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Pediatr Allergy Immunol. 2000;11 Suppl 13:26-8.

Can immunization affect the development of allergy?

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Institute of Environmental Medicine, Karolinska Institutet, Stockholm, Sweden.


A changing pattern of infections may be of importance for the increase in prevalence of asthma and other allergic diseases in developed countries during recent decades. The clear inverse relation between number of siblings and atopy observed in several studies may be related to a protective role of infections, although specific information is inconclusive. A recent study showed that positive tuberculin responses in schoolchildren correlated with a lower prevalence of atopic disorders, but other studies did not find a relation between BCG vaccination and allergic disease or sensitization. Transient production of IgE antibodies to pertussis toxin has been demonstrated after pertussis immunization; however, randomized clinical trials involving both whole cell and acellular pertussis vaccines have failed to show any enhancement of atopic manifestations in children. Epidemiologic investigations indicate that viral infections may either promote (RSV) or inhibit (hepatitis A, measles) atopy, although data are scarce. In conclusion, the evidence is limited regarding a direct role of vaccinations for development of atopic manifestations, but speaks against a major effect of some types of vaccinations. On the other hand, since some infections may offer protection in relation to allergy, vaccination could result in an increased risk.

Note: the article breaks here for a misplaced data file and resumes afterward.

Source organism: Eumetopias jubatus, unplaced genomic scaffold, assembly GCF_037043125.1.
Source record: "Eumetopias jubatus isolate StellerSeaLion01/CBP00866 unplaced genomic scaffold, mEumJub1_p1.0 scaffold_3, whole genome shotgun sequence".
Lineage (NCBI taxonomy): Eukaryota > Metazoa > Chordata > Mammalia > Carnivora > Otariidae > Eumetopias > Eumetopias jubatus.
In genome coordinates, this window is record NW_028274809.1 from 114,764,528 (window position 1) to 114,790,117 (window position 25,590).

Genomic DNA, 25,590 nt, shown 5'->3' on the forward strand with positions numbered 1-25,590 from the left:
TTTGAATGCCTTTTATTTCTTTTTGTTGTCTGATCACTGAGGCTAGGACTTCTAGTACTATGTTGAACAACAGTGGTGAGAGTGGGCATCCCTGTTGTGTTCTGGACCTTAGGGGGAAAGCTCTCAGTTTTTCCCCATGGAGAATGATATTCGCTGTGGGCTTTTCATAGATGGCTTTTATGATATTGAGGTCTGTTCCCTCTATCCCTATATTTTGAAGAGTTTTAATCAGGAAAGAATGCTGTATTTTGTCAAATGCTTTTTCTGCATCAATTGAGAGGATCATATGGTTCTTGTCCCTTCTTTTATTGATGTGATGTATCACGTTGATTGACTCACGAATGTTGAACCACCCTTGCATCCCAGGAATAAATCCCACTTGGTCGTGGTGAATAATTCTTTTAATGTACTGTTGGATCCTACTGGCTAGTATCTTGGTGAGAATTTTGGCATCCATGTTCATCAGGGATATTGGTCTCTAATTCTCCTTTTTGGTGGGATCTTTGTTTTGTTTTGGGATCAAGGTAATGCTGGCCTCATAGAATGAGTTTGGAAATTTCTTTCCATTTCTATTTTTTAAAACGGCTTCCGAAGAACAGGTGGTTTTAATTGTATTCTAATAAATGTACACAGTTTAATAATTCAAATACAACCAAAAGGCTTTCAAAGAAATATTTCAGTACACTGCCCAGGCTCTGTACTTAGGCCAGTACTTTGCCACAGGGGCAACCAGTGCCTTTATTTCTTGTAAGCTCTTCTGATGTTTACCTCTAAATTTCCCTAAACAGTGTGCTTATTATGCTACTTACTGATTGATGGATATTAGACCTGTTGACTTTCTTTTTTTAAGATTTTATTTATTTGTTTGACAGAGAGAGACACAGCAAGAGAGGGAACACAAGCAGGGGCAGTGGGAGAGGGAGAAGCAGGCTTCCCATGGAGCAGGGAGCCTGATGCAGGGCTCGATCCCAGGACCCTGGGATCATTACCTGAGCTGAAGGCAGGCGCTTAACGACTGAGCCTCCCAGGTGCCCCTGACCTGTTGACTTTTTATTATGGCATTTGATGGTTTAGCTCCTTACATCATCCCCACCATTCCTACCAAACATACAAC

[Indexed for MEDLINE]

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